By Michael Bristow
BBC News, Beijing
International football is hugely popular in China
China's enthusiastic band of football fans have failed to sign up to watch the English Premier League on a new pay-per-view format.
Top-flight English matches were previously available for free on television and had a potential audience of 30 million.
But that changed when broadcaster WinTV bought the rights to broadcast Premier League games in China for three seasons, starting this year.
WinTV now admits it has managed to attract only 20,000 customers willing to pay the 588 yuan (£39; $80) annual fee.
A company spokeswoman said it was proving difficult to persuade Chinese football fans to pay to watch matches that were previously free.
"We're just trying to promote this concept, the idea that people should pay for this kind of service. It will take some time," she said.
The broadcaster, based in southern Guangdong province, has even enlisted the help of former England national team manager Sven-Goran Eriksson.
Eriksson, who now manages Premier League team Manchester City, gives a video message on the broadcaster's website, urging fans to sign up.
"Even if you live in England and want to see matches on television you have to pay for it," he tells Chinese fans.
WinTV bought the rights to screen English Premier League matches for three years in February for a reputed $50m.
At the time company chief executive Song Zheng seemed confident he could attract enough customers to make a profit.
"It's time to say goodbye to those TV channels that provided Premier League games free of charge," he said.
"It will be difficult to change this habit in the beginning, but I believe that more and more people will choose pay-TV in the future."
But it appears that convincing Chinese football fans to put their hands in their pockets is proving harder than Mr Song initially thought.
Many are angry at having to pay for something that was previously free.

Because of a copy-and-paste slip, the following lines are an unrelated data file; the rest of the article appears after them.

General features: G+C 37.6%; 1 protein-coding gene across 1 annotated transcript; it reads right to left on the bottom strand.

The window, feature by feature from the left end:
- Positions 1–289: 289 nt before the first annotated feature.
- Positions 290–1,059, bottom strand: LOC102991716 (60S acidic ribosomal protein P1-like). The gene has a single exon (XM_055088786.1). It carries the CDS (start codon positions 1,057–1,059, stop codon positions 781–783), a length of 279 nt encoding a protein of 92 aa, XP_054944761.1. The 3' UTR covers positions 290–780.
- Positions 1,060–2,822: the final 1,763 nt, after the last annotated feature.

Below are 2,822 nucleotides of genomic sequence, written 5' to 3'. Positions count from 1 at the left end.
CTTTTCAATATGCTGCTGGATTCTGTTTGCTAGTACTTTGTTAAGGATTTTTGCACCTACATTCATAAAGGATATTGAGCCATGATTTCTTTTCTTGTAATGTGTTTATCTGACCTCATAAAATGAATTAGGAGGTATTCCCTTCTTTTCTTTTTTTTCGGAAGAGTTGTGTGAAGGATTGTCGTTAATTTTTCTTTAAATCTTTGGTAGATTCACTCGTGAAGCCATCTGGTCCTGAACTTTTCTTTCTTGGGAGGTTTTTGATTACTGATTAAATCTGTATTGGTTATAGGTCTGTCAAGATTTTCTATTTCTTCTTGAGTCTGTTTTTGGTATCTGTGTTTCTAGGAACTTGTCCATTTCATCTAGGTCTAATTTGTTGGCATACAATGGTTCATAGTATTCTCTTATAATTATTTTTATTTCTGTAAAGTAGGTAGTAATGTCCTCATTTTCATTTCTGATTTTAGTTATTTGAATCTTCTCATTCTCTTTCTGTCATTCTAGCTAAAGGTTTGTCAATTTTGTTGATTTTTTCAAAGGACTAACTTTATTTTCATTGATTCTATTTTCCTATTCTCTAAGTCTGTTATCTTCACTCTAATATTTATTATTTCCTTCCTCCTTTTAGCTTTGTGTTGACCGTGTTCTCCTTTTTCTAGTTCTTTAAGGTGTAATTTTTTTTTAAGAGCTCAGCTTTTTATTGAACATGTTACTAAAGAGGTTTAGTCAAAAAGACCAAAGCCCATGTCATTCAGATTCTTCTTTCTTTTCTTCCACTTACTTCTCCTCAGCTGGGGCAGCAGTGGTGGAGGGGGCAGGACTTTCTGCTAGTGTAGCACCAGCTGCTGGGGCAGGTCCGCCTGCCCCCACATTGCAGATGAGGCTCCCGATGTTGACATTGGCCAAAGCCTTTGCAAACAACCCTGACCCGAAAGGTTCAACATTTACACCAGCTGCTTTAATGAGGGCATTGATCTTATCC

Shao Shengyi, a television sports commentator and football fan, said although he could afford the subscription fee, he was refusing to pay on principle.
"You are going to need time to get some Chinese people to change their mind - and I am one of those," said Mr Shao, who works for Chinese Central Television.
But he added: "I have some friends who are so crazy about the Premier League, they have decided to just pay up."
In order to defray some of its costs, WinTV has sold the rights to broadcast matches over the internet to Chinese online media company SINA.
SINA charges an annual subscription fee of 380 yuan (£26; $52).
Football fans can also pay 3.8 yuan (£0.3; $0.5) for each individual match.
Despite that move, some Chinese media reports suggest that WinTV is already set to make a loss this year on its Premier League service.
Premier League clubs will also be unhappy to hear that their product has lost millions of fans in just one season.
Many have spent time and money in an attempt to extend their fan base in China by activities such as touring the country.
Arsenal are the latest English club to join the hunt for Chinese fans, launching a Chinese-language website in October.
Football paraphernalia is big business in China
In a video message played at the launch ceremony in Beijing, the club's manager, Arsene Wenger, made it clear that China's 1.3 billion stock of potential fans could not be ignored.
"You now have the largest population in the world and we would like to make them all Arsenal fans," Wenger said.
But Premier League clubs do not just have to face the problem of a smaller fan base.
Another obstacle is that rival European leagues from Italy, France and Germany are still aired for free on Chinese television.
Rowan Simons, who promotes amateur football in China, says Chinese fans show little loyalty to any particular league.
"You won't find many die-hard Premier League fans. Many have already switched to other European leagues," he says.
Those are not comforting words for England's top clubs - or WinTV.